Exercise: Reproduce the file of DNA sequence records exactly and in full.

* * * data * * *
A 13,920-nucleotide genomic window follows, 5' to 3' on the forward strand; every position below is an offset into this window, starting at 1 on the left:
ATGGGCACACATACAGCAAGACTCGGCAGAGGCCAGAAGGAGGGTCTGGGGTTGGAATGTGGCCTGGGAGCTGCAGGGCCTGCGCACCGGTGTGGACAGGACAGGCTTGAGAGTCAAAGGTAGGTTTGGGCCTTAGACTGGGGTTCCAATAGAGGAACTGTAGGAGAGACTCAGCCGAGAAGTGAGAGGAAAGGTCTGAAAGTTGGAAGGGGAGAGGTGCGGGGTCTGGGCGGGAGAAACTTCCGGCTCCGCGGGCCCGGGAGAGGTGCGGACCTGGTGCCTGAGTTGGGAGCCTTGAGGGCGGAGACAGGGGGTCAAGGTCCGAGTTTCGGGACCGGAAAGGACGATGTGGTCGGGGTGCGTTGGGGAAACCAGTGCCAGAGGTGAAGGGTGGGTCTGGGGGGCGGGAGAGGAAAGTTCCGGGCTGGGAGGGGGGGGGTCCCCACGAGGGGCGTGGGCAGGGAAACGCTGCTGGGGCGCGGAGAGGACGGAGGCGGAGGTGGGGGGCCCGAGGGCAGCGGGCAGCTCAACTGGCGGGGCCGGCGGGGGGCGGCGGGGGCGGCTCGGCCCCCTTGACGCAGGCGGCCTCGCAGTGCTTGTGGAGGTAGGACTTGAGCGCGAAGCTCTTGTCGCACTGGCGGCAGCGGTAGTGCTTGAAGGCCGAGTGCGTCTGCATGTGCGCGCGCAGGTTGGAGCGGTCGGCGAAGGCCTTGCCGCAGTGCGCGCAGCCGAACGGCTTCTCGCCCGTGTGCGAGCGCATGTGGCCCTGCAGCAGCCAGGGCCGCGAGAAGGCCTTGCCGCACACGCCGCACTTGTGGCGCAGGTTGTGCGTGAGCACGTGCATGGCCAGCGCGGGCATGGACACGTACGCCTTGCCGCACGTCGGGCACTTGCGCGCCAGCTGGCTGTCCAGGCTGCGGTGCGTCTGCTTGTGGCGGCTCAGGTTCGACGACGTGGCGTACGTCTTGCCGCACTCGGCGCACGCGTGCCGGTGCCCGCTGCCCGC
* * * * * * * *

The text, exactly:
A 13,920-nucleotide genomic window follows, 5' to 3' on the forward strand; every position below is an offset into this window, starting at 1 on the left:
ATGGGCACACATACAGCAAGACTCGGCAGAGGCCAGAAGGAGGGTCTGGGGTTGGAATGTGGCCTGGGAGCTGCAGGGCCTGCGCACCGGTGTGGACAGGACAGGCTTGAGAGTCAAAGGTAGGTTTGGGCCTTAGACTGGGGTTCCAATAGAGGAACTGTAGGAGAGACTCAGCCGAGAAGTGAGAGGAAAGGTCTGAAAGTTGGAAGGGGAGAGGTGCGGGGTCTGGGCGGGAGAAACTTCCGGCTCCGCGGGCCCGGGAGAGGTGCGGACCTGGTGCCTGAGTTGGGAGCCTTGAGGGCGGAGACAGGGGGTCAAGGTCCGAGTTTCGGGACCGGAAAGGACGATGTGGTCGGGGTGCGTTGGGGAAACCAGTGCCAGAGGTGAAGGGTGGGTCTGGGGGGCGGGAGAGGAAAGTTCCGGGCTGGGAGGGGGGGGGTCCCCACGAGGGGCGTGGGCAGGGAAACGCTGCTGGGGCGCGGAGAGGACGGAGGCGGAGGTGGGGGGCCCGAGGGCAGCGGGCAGCTCAACTGGCGGGGCCGGCGGGGGGCGGCGGGGGCGGCTCGGCCCCCTTGACGCAGGCGGCCTCGCAGTGCTTGTGGAGGTAGGACTTGAGCGCGAAGCTCTTGTCGCACTGGCGGCAGCGGTAGTGCTTGAAGGCCGAGTGCGTCTGCATGTGCGCGCGCAGGTTGGAGCGGTCGGCGAAGGCCTTGCCGCAGTGCGCGCAGCCGAACGGCTTCTCGCCCGTGTGCGAGCGCATGTGGCCCTGCAGCAGCCAGGGCCGCGAGAAGGCCTTGCCGCACACGCCGCACTTGTGGCGCAGGTTGTGCGTGAGCACGTGCATGGCCAGCGCGGGCATGGACACGTACGCCTTGCCGCACGTCGGGCACTTGCGCGCCAGCTGGCTGTCCAGGCTGCGGTGCGTCTGCTTGTGGCGGCTCAGGTTCGACGACGTGGCGTACGTCTTGCCGCACTCGGCGCACGCGTGCCGGTGCCCGCTGCCCGC